(Photo via facebook.com/shakespeareinclarkpark)
Art has never been restricted to the walls of museums, especially in Philadelphia (see: the proliferation of street art, the longevity of Mural Arts).
More recently, we’ve seen organizations such as Philadelphia Assembled, which is bringing questions about social justice to neighborhoods around the city; the Digital Fringe portion of the annual Fringe Festival takes place entirely online; Knight Cities Challenge has funded projects such as Next Stop: Democracy! and Al-Bustan Seeds of Culture’s immigrant youth photo project; and even the Philadelphia Museum of Art has contributed to the trend with its Inside/Out program.
William Penn Foundation has historically funded arts and culture programming in the city. But since 2015, it’s brought that focus outside with New Audiences/New Places (NA/NP), a subset of its Creative Communities funding category, which also includes a focus on arts education, core support and public spaces.
In the past two years, NA/NP has granted over $15 million to projects taking place in nontraditional spaces for nontraditional audiences. Some funded NA/NP projects that have gone live recently or are coming alive now:
- The citywide, 21-artist Monument Lab project launches this month.
- Shakespeare in Clark Park performed “Coriolanus” this summer.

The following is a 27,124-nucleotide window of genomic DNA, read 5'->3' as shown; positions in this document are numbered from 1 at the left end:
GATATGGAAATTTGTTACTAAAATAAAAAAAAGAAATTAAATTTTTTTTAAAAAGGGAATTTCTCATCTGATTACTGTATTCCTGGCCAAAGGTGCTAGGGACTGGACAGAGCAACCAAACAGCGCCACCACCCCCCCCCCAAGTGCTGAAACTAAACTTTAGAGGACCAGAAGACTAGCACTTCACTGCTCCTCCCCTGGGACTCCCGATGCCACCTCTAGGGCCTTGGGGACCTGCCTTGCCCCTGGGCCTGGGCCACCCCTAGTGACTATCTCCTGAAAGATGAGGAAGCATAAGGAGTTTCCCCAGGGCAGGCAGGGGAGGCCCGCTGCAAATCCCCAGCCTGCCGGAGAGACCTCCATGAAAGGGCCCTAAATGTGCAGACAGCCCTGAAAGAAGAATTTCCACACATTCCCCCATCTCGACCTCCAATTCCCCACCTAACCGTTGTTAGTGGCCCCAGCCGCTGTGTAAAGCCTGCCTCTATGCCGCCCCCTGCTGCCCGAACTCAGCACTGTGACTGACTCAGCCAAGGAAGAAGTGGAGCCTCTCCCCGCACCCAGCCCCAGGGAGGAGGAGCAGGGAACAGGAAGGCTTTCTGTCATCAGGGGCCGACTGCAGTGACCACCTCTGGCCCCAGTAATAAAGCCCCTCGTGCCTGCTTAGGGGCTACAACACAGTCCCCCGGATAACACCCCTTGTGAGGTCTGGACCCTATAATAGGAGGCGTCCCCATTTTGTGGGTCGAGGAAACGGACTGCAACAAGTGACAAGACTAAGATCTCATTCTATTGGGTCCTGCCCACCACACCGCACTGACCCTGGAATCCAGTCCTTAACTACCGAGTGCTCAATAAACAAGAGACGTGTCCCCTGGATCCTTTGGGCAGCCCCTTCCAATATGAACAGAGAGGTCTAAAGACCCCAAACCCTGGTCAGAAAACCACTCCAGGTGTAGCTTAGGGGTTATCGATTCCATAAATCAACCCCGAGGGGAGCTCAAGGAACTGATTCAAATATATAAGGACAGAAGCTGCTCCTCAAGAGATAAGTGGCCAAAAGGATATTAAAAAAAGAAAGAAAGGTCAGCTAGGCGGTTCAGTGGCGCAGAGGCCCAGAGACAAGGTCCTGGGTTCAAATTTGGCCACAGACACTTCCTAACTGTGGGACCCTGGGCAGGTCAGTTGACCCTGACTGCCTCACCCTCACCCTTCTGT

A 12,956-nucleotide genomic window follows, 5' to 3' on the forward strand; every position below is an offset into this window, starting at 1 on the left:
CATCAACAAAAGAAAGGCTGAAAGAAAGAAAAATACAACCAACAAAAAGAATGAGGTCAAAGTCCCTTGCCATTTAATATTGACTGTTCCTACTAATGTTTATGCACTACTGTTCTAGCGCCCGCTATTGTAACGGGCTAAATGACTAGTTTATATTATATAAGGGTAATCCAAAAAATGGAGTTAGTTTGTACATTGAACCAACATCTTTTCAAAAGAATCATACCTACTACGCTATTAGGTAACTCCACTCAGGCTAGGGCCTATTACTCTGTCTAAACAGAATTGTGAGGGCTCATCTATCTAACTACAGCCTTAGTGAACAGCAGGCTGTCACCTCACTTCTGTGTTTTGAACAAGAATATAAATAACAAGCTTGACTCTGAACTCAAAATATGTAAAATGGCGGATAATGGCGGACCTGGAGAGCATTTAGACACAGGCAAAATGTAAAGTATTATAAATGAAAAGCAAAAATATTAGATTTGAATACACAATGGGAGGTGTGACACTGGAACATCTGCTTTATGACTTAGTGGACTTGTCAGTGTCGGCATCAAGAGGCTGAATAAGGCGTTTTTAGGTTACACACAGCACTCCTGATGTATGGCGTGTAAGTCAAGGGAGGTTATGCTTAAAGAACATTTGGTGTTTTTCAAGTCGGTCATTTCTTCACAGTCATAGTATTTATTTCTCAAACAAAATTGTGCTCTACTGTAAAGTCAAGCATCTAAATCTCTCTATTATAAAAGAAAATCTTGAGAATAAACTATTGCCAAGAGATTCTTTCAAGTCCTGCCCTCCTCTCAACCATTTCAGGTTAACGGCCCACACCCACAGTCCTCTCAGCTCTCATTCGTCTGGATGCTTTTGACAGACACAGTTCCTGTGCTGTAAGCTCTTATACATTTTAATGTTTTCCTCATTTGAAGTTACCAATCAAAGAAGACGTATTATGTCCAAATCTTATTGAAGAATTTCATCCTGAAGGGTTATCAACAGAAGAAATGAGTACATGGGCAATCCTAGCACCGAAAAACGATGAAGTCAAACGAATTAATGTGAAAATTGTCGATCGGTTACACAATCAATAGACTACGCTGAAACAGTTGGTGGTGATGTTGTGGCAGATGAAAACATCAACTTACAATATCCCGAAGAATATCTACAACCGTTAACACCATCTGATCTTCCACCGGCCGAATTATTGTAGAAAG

- Opera Philadelphia will kick off its inaugural festival, 017, next week, which includes a free broadcast of “The Marriage of Figaro” on Independence Mall.
- BalletX is hosting free pop-up performances in neighborhoods across the city this fall, starting with Olney on Sept. 23.
Executive Director Shawn McCaney said this newer “expanded focus” is about “bringing the art to the people” rather than making them come into Center City to see it, which fewer people had been doing anyway in recent years: “Folks are no longer buying subscriptions a year in advance.”
From our Partners
Each project funded by NA/NP is also an example of reducing barriers to access by their cost, location and scheduling. A low-income person in Southwest Philly might not make it to the Kimmel Center, but they could probably make it a few blocks to a free performance in Clark Park.
McCaney said the funded projects are reflective of some larger trends in the cultural sector to increase civic engagement — and in a way, “all public space work is civic engagement.”
“It’s about equity and the power of shared experiences and civic dialogue created by these projects,” said the Temple grad, whose earlier career was as an urban designer and partner in an architecture firm working on, appropriately, parks and public spaces. For one, “Monument Lab is a really healthy thing for the city to promote empathy” by asking what is an appropriate monument for the modern Philadelphia.
Is this funding indicative of a greater funding trend? McCaney would say so — and he expects to see more public space-focused works from Philly artists in the coming years as a result.
“This new funding didn’t exist a couple years ago, so it takes artists time to respond and react to it,” he said. Going forward, “bringing more art to more people will be a continuing focus. Our hope is that this specific program will promote innovation. We’re hopeful and excited about the possibility of inspiring new ideas.”